As a favor to my buddy Bob over at Ballin' Is A Habit, I did a bit of consulting and guest writing on their most recent article. If you want to read some of my thoughts, and those of Ballin' Is A Habit, on some of the most hated (and loved) college basketball players of the decade head over to BIAH.
Here's a taste of what I had to say on the subject.
It's one thing to show no emotion at all, it's a whole other thing to be Tyler Hansbrough. This dude showed a lot of emotion during his four years at North Carolina, and every second of it made me want to throw up. There's a reason that his nickname was Psycho T. Hansbrough was a complete nut. His ridiculous actions on the court made me hate him more and more every time I saw him spaz around on the floor for a loose ball.
He was the epitome of getting the most out of what you have. Who likes that? I'm not a Husky fan, (just the first example that came into my head) but I loved cheering for a guy like Rudy Gay who was uber-talented but was labeled as lazy. He knew he was good and therefore didn't have to act like an idiot on the court.
Was he a star in college? Yes.
Is he now a star in the pros? Yes.
Did he ever make me want to throw myself through a window when I watched him play? No.
Tyler Hansbrough had one out of those three aspects.
He's never going to be a great pro, and everyone knew that. Sure he received numerous college accolades, and had the stats to ensure them, but that doesn't mean he deserved those stats. When you play in a manner that many basketball players can't respect, it diminishes your likeability. Falling on the ground every five seconds, pretending that you were fouled, is flat out bush league.
I was a UNC fan growing up. I loved the likes of VC, Rasheed, Stack, Jamison. Tyler Hansbrough single-handedly destroyed my fandom of the Tar Heels and turned it into a hatred for the school I once wanted to attend.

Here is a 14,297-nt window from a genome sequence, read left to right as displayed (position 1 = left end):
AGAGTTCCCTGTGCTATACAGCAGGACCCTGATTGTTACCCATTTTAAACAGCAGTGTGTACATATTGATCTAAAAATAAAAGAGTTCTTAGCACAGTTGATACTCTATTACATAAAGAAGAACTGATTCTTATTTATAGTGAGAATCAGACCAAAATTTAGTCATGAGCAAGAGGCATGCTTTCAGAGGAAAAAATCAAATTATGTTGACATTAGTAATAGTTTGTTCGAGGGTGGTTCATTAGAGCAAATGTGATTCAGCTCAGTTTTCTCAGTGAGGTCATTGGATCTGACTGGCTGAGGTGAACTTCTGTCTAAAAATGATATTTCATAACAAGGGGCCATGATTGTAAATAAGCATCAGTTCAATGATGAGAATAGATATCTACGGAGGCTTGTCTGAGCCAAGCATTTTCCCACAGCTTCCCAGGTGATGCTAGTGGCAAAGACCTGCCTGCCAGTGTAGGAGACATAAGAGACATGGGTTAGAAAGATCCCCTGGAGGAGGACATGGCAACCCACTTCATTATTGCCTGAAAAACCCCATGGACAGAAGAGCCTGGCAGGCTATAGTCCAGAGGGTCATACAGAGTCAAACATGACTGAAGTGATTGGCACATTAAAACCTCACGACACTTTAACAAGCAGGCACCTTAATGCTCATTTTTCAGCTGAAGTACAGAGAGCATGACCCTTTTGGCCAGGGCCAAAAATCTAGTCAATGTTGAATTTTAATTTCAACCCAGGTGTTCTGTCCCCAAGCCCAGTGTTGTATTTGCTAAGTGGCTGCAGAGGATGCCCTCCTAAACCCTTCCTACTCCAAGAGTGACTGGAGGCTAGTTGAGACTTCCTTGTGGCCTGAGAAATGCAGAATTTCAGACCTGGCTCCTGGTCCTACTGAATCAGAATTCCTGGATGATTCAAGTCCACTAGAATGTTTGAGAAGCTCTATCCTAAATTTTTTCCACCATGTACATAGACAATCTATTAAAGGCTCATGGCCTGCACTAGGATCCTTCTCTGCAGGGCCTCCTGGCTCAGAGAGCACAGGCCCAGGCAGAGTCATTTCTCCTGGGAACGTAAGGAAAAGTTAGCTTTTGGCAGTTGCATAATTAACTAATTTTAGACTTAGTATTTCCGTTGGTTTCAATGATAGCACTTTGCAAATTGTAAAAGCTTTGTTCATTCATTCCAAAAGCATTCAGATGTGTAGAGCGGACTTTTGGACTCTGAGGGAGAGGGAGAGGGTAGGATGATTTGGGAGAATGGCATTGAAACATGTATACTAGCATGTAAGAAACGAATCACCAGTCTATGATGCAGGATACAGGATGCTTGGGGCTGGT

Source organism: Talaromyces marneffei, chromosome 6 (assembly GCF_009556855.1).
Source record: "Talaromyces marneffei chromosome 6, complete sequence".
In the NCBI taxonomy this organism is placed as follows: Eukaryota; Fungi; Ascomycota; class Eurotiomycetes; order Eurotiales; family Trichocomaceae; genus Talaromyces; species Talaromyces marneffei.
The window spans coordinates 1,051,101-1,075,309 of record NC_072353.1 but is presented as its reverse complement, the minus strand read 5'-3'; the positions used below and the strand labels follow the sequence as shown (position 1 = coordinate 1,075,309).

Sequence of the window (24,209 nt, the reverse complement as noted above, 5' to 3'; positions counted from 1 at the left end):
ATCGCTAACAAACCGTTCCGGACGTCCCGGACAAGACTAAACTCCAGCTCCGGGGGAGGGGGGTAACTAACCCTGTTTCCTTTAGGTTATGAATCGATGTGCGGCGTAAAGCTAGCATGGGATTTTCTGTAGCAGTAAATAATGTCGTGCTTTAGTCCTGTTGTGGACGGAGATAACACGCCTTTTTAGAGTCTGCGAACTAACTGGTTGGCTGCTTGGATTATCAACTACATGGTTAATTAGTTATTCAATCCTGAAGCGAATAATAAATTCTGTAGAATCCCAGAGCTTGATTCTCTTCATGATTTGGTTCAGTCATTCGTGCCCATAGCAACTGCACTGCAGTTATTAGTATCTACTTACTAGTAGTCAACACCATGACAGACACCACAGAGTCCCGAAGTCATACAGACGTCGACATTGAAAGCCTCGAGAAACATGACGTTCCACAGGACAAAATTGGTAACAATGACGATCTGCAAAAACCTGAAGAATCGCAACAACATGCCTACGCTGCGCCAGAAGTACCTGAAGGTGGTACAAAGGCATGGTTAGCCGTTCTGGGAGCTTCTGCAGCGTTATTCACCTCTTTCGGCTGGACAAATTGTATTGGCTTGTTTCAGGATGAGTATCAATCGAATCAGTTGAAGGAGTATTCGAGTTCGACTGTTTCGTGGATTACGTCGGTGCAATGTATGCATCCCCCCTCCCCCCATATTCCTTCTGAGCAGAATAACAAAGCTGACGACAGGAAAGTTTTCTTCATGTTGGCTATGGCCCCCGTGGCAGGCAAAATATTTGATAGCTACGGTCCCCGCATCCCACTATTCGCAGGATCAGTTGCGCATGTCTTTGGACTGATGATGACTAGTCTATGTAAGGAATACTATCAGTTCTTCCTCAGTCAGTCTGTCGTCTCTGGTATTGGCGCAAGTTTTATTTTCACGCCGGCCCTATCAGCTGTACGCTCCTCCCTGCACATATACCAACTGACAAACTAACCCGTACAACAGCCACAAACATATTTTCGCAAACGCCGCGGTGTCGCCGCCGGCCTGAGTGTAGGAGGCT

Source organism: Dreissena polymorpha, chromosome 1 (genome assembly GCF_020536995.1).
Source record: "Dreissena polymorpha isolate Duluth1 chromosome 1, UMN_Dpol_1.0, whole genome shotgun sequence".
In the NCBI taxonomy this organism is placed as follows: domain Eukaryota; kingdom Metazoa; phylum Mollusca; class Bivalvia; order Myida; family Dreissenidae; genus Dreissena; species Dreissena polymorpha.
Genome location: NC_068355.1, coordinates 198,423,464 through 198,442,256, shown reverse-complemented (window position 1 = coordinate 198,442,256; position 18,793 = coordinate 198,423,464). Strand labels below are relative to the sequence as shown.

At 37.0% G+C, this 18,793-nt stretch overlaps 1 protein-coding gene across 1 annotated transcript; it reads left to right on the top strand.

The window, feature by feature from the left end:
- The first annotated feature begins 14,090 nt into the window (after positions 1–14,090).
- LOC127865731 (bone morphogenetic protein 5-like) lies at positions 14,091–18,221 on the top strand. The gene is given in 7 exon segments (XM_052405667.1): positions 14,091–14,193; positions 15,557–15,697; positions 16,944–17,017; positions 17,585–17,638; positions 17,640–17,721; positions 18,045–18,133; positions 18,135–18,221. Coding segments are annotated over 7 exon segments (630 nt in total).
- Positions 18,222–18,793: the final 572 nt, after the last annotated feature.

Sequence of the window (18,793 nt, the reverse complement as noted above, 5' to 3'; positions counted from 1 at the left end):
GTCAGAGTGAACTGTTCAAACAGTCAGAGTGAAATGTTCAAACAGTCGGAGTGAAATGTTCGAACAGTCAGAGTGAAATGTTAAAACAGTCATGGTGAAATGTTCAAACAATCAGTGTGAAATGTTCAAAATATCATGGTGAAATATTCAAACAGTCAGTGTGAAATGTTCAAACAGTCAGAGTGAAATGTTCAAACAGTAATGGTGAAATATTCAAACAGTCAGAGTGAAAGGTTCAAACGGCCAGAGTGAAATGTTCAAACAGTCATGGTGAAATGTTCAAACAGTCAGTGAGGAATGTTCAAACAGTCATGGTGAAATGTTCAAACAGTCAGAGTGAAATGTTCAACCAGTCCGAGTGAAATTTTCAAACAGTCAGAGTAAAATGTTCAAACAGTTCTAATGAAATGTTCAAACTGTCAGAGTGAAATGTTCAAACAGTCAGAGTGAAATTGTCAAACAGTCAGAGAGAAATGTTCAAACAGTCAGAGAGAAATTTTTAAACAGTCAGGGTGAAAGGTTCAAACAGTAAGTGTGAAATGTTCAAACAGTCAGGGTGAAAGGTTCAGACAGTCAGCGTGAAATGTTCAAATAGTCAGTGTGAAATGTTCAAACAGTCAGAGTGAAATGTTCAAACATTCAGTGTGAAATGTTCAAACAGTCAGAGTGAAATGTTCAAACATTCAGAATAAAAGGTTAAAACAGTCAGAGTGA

Adam Morrison played at Gonzaga, which is a mid-major in the West Coast Conference. We could obviously talk again about how he was hyped well higher than his skill level, but the normal hatred for this college basketball player ran much deeper than undeserved stats and honors. It really comes down to two things. A moustache and crying.
Morrison was extremely gangly and had a girl's haircut during his years with the Zags. Although both characteristics turned me off, neither caused as much pain as his disgusting quazi-moustache. Here is the thing with facial hair. If you can grow a great beard, you do it at some point in college. Hey, if you want to have the luxury of being able to sport a sweet chin strap before you leave high school, then by golly you shave twice a day when you're a freshman (I actually don't recommend this doing this). A nice goatee or some solid muutton chops can do wonders for you as a young man, but under no circumstances do you let a peach fuzz-esque moustache grow in above your lip. When hair starts to grow on your face, but you can still see through it to your face, you know it's not a good look. Not to mention it is just a straight up stash. Unless you are in the 80s or an old man, moustaches just look weird on white dudes.
In the Zags' NCAA Tournament game against UCLA, the Bulldogs led the entire way only to see their lead slip away to the Bruins in the final seconds. Sure everyone and their brother has cried at one point or another, but it wasn't like Mr. Moustache against UCLA. This dude started balling hysterically before the game even ended! Yeah I've seen some dudes tear up at the post-game press conference. It is an emotional time, and when a player really cares about the team's success, his portrayal through tears can some times be heartfelt. Morrison's tears were not simple. The dude's face was going out of control. He couldn't contain himself. Let me remind you that the game wasn't even over yet. He could've taken it down for a game-winning shot. Did he? Of course not. He just finished filling up a soup bowl with massive tears. You can't play basketball like that. If America didn't detest this kid before that, it sure did him in.